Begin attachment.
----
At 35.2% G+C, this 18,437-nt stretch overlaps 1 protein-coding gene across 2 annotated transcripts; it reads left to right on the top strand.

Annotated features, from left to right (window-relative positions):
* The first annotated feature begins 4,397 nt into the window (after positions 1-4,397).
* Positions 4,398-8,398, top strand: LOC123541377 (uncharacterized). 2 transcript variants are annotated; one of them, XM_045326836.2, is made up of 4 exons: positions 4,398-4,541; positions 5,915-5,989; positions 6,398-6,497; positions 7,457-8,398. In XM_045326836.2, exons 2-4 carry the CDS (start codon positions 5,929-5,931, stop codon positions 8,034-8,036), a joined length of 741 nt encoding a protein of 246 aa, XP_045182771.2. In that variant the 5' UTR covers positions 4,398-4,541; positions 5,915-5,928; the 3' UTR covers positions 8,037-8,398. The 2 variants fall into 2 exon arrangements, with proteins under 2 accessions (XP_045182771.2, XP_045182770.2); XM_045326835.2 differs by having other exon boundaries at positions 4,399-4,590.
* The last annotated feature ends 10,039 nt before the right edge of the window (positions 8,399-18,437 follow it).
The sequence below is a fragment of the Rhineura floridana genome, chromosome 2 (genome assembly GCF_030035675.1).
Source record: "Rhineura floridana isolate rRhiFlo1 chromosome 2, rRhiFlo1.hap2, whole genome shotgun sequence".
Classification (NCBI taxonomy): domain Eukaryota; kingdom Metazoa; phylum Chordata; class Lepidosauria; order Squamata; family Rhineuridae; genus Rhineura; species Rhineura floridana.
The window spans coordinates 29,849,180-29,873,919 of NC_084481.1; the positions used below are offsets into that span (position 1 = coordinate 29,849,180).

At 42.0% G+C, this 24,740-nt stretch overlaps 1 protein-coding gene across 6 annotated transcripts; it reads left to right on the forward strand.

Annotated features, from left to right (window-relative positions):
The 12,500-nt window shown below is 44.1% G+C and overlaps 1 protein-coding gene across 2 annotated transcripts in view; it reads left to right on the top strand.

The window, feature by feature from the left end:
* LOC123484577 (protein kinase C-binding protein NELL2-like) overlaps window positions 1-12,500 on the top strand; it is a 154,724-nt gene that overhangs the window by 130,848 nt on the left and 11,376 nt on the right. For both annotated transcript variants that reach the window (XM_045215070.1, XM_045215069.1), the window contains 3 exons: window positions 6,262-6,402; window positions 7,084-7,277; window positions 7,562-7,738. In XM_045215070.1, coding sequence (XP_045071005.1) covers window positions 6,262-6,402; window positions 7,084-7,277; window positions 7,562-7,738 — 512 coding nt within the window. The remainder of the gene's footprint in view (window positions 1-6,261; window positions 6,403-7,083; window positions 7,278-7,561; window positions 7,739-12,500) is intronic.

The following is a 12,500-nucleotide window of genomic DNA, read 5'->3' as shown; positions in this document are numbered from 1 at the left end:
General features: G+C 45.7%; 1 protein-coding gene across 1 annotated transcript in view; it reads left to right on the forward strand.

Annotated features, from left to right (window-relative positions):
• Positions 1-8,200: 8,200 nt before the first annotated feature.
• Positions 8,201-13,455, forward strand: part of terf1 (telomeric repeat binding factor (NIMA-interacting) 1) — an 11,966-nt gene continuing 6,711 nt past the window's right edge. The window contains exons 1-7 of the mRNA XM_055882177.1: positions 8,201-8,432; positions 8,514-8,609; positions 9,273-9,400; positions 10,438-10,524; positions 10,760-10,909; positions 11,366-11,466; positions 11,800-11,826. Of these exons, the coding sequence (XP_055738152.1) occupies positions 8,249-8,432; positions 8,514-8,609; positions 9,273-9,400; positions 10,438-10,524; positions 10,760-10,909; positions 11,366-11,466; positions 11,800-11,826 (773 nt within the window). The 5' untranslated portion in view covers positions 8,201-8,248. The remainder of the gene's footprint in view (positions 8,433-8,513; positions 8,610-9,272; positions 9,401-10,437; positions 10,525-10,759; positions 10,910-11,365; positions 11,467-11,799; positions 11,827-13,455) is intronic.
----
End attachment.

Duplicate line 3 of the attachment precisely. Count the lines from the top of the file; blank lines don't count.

* The first annotated feature begins 4,397 nt into the window (after positions 1-4,397).